It is further maintained that the accused should not be convicted of kidnapping with ransom because the intention was at most merely to compel Isirani to fulfill his promise of defraying Hayani's hospital expenses. If this were the purpose, the accused did not have to kidnap Isirani. The latter wanted, if the allegations of the defense are true, to prevent the filing of the complaint, to the extent of paying P1,600. All there was to do to compel payment was to threaten to continue the complaint and that would have alarmed Isirani into submission. No kidnapping would have been necessary.

We state in passing that even if the purpose alleged by the defense be accepted - that is, to compel the alleged payment - under Article 267 of the Revised Penal Code, as amended by R.A. 1084 effective June 15, 1954, the offense is still kidnapping for ransom. Said amended last paragraph, which increased the penalty for kidnapping and serious illegal detention, provides:

"The penalty shall be death where the kidnapping or detention was committed for the purpose of extorting ransom from the victim or any other person, even if none of the circumstances above mentioned were present in the commission of the offense."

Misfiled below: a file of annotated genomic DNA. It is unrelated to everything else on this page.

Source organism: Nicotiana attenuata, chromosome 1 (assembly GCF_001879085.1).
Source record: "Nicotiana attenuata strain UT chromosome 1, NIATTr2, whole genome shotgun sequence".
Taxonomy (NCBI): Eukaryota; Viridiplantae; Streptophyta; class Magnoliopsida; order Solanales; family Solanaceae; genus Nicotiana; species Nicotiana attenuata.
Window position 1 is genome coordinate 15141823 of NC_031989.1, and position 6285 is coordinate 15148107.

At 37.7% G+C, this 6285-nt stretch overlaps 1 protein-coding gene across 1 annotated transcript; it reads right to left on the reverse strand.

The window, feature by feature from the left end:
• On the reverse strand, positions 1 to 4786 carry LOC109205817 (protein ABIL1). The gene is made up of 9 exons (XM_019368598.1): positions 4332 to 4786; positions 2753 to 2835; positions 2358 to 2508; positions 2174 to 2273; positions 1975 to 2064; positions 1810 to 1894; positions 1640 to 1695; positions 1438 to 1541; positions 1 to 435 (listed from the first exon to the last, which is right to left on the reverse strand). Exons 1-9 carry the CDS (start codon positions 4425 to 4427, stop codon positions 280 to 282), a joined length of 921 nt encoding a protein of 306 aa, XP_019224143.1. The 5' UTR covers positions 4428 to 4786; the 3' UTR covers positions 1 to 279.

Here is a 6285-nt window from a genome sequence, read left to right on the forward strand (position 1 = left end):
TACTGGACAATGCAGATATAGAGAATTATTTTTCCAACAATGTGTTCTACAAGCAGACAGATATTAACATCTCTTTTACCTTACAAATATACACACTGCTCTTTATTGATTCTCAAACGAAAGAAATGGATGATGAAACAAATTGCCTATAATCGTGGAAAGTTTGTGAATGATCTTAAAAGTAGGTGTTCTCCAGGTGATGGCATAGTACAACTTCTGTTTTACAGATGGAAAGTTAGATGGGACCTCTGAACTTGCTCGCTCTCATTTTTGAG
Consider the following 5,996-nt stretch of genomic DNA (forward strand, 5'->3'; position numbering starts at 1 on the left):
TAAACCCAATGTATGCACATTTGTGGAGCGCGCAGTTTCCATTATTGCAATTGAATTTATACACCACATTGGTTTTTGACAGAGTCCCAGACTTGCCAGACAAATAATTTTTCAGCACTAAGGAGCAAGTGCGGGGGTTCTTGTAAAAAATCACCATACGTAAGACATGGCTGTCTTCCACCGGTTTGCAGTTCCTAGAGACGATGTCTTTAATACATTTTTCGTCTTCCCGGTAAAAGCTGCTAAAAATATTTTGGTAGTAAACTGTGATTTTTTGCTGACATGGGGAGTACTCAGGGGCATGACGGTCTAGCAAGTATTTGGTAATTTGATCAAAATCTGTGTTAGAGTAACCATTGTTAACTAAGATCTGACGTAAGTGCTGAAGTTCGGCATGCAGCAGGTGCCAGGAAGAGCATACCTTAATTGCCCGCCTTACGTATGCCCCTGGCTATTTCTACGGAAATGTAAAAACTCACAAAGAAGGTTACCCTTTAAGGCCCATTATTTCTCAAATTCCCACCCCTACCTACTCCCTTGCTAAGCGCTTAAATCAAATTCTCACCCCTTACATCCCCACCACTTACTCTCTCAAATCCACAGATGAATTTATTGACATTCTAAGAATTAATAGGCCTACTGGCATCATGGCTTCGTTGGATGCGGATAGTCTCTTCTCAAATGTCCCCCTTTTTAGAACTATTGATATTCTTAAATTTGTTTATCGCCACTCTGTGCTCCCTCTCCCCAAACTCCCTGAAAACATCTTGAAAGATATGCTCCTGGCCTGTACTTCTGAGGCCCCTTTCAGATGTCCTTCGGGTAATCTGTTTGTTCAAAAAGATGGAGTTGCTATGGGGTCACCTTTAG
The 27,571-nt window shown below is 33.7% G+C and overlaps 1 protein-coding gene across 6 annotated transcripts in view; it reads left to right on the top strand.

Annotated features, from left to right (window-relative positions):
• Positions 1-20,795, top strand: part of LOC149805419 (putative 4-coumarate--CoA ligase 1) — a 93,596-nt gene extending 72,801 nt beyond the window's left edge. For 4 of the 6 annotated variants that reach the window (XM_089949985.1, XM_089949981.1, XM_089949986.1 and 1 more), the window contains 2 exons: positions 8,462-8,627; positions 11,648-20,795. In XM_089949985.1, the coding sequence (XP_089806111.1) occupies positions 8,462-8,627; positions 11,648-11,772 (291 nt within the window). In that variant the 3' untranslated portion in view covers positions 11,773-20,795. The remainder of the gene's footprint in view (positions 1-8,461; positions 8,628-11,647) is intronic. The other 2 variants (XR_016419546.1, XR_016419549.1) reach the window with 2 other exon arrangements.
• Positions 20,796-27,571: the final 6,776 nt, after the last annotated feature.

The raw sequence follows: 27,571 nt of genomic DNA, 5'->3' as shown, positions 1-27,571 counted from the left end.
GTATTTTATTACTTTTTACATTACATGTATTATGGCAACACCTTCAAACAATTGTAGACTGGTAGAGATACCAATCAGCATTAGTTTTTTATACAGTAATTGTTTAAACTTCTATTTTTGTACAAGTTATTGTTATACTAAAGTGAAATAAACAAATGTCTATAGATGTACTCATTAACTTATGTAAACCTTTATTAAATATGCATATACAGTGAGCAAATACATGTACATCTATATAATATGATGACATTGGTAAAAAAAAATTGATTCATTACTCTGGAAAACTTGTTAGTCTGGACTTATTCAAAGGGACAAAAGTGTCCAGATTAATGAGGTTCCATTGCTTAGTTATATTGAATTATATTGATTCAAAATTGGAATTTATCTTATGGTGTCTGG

This provision was derived from statutes of the United States, particularly the Lindbergh Law. Thus, American jurisprudence thereon has persuasive application. "Ransom" under American rulings, as used in statutes making kidnapping with intent to hold for ransom a capital offense, has been held to mean in its ordinary sense as "money, price or consideration paid or demanded for redemption of a captured person or persons, a payment that releases from captivity."[2] Since the accused in this case demanded and received money as a requisite for releasing a person from captivity, whatever other motive may have impelled them to do so, the money is still ransom under the law.

With regard to Alammara Dumpas, We cannot believe that Isirani Sakili would accuse him of a capital offense if he was really Isirani's companion in the truck. The truth must be that he was among the kidnappers who stopped the truck, as pointed out by those admittedly aboard said truck, namely, Isirani and Hadji.